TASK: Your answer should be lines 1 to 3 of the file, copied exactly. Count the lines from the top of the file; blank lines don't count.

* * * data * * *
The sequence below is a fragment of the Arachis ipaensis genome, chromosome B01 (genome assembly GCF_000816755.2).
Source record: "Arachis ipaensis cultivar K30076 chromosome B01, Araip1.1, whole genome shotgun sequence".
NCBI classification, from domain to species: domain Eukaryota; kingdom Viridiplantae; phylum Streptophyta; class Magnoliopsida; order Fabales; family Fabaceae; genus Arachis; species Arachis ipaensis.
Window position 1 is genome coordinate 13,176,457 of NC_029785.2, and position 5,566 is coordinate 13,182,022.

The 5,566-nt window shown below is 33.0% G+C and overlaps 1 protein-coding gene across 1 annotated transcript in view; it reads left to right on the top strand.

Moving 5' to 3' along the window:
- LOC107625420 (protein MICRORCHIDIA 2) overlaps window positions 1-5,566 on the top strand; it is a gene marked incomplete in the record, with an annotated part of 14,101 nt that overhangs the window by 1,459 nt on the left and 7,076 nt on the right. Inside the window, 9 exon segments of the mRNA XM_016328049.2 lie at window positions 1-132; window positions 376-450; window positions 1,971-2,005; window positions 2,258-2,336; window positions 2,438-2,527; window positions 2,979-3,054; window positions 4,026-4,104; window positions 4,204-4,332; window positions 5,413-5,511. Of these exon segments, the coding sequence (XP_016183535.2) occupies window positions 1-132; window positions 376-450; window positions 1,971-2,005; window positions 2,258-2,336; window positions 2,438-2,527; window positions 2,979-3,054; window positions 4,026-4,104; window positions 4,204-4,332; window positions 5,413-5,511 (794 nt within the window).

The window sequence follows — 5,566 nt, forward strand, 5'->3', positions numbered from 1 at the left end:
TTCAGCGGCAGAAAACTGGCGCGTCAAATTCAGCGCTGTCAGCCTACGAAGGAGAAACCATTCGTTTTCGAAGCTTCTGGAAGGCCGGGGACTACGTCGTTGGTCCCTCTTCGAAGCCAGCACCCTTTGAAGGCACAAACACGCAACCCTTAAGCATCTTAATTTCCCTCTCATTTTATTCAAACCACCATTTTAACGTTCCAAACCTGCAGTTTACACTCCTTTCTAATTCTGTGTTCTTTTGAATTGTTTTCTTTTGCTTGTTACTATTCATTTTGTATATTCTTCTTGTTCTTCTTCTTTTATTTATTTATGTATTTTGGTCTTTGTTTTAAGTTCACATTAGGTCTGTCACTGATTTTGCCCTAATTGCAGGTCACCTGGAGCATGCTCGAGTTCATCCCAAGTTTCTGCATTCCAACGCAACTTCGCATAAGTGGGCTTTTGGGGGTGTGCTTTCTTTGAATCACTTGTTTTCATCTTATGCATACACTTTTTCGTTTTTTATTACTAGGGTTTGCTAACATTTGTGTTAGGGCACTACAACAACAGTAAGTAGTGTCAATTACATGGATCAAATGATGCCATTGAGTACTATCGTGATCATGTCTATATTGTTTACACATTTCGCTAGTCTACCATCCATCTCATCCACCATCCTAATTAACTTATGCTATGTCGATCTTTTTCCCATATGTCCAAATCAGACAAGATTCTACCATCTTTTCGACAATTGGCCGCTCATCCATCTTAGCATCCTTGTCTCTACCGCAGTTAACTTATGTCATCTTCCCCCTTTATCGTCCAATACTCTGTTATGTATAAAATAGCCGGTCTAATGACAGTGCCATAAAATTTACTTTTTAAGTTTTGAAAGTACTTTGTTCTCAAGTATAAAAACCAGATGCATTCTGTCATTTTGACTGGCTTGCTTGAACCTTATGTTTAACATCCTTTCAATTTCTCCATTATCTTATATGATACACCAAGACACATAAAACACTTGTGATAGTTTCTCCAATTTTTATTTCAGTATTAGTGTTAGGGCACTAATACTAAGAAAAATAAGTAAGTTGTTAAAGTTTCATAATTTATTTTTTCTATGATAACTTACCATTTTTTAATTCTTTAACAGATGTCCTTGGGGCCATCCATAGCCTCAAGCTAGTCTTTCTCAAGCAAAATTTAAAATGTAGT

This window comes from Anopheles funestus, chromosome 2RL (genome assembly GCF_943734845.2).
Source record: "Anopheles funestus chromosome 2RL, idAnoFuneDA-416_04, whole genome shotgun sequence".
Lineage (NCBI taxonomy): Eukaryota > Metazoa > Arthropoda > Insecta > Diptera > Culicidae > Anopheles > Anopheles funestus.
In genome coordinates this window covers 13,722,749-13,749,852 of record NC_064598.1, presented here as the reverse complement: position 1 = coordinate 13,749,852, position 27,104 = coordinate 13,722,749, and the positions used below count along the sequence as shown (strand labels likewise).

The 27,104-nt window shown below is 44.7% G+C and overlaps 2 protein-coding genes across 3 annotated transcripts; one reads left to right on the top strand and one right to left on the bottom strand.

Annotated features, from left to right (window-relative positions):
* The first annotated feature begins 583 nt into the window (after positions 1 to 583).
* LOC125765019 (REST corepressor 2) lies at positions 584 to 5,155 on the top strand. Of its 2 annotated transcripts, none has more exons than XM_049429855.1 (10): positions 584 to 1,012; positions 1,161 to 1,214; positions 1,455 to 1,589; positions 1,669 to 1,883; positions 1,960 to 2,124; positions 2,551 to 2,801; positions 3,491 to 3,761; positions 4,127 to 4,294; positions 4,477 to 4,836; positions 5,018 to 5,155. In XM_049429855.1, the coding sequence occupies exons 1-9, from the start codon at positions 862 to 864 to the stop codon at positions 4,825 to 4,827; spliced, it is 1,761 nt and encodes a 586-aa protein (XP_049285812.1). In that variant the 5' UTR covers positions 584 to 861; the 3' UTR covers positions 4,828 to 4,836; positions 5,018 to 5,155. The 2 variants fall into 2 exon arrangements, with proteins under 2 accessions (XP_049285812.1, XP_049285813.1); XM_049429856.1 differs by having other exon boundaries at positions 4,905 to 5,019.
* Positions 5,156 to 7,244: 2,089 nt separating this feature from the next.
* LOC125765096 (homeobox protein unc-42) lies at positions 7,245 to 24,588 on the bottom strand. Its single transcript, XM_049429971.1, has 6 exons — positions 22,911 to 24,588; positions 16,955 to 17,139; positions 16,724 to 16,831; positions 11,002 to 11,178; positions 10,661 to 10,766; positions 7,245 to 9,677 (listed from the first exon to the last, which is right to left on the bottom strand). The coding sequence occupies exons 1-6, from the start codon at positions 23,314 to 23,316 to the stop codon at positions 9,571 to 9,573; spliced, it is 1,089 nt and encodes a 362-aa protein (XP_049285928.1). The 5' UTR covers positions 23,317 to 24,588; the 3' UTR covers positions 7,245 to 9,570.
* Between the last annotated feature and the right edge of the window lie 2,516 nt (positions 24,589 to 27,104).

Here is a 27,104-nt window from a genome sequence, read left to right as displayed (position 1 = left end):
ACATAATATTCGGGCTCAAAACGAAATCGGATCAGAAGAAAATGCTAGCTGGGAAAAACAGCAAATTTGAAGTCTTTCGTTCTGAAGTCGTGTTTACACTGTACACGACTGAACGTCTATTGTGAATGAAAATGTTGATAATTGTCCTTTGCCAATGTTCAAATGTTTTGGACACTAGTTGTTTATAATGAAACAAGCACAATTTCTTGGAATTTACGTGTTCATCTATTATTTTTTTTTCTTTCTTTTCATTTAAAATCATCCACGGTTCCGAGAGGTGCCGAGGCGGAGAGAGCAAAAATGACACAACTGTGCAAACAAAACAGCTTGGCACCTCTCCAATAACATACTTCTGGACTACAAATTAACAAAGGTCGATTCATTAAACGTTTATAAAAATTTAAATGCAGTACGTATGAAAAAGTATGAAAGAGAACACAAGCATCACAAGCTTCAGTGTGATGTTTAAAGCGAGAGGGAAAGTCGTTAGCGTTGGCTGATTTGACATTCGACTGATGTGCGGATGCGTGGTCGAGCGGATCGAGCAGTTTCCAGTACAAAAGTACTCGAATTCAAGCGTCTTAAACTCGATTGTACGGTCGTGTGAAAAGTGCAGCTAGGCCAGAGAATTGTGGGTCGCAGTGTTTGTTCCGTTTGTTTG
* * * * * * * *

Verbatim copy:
The sequence below is a fragment of the Arachis ipaensis genome, chromosome B01 (genome assembly GCF_000816755.2).
Source record: "Arachis ipaensis cultivar K30076 chromosome B01, Araip1.1, whole genome shotgun sequence".
NCBI classification, from domain to species: domain Eukaryota; kingdom Viridiplantae; phylum Streptophyta; class Magnoliopsida; order Fabales; family Fabaceae; genus Arachis; species Arachis ipaensis.